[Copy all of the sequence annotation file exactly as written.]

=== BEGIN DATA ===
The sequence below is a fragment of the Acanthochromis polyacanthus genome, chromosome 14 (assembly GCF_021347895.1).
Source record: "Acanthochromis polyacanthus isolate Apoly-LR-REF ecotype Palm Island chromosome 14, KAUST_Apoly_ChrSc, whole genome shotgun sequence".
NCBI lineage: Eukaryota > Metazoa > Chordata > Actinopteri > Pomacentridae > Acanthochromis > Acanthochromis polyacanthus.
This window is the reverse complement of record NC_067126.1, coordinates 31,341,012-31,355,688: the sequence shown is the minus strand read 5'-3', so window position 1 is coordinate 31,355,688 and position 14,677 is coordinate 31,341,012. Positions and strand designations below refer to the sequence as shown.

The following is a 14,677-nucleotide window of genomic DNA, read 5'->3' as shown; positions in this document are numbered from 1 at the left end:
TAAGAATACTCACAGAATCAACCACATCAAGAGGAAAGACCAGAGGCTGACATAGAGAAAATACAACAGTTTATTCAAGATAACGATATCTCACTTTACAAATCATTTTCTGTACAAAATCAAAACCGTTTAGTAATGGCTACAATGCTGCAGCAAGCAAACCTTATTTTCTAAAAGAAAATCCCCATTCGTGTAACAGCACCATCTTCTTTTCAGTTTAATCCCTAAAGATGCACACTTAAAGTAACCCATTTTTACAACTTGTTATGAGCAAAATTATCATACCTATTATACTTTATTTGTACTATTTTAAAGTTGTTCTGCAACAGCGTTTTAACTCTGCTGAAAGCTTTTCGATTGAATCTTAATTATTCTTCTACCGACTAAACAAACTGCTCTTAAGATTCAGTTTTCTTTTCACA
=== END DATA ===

The sequence below is a fragment of the Acanthochromis polyacanthus genome, chromosome 14 (assembly GCF_021347895.1).
Source record: "Acanthochromis polyacanthus isolate Apoly-LR-REF ecotype Palm Island chromosome 14, KAUST_Apoly_ChrSc, whole genome shotgun sequence".
NCBI lineage: Eukaryota > Metazoa > Chordata > Actinopteri > Pomacentridae > Acanthochromis > Acanthochromis polyacanthus.
This window is the reverse complement of record NC_067126.1, coordinates 31,341,012-31,355,688: the sequence shown is the minus strand read 5'-3', so window position 1 is coordinate 31,355,688 and position 14,677 is coordinate 31,341,012. Positions and strand designations below refer to the sequence as shown.

The following is a 14,677-nucleotide window of genomic DNA, read 5'->3' as shown; positions in this document are numbered from 1 at the left end:
TAAGAATACTCACAGAATCAACCACATCAAGAGGAAAGACCAGAGGCTGACATAGAGAAAATACAACAGTTTATTCAAGATAACGATATCTCACTTTACAAATCATTTTCTGTACAAAATCAAAACCGTTTAGTAATGGCTACAATGCTGCAGCAAGCAAACCTTATTTTCTAAAAGAAAATCCCCATTCGTGTAACAGCACCATCTTCTTTTCAGTTTAATCCCTAAAGATGCACACTTAAAGTAACCCATTTTTACAACTTGTTATGAGCAAAATTATCATACCTATTATACTTTATTTGTACTATTTTAAAGTTGTTCTGCAACAGCGTTTTAACTCTGCTGAAAGCTTTTCGATTGAATCTTAATTATTCTTCTACCGACTAAACAAACTGCTCTTAAGATTCAGTTTTCTTTTCACA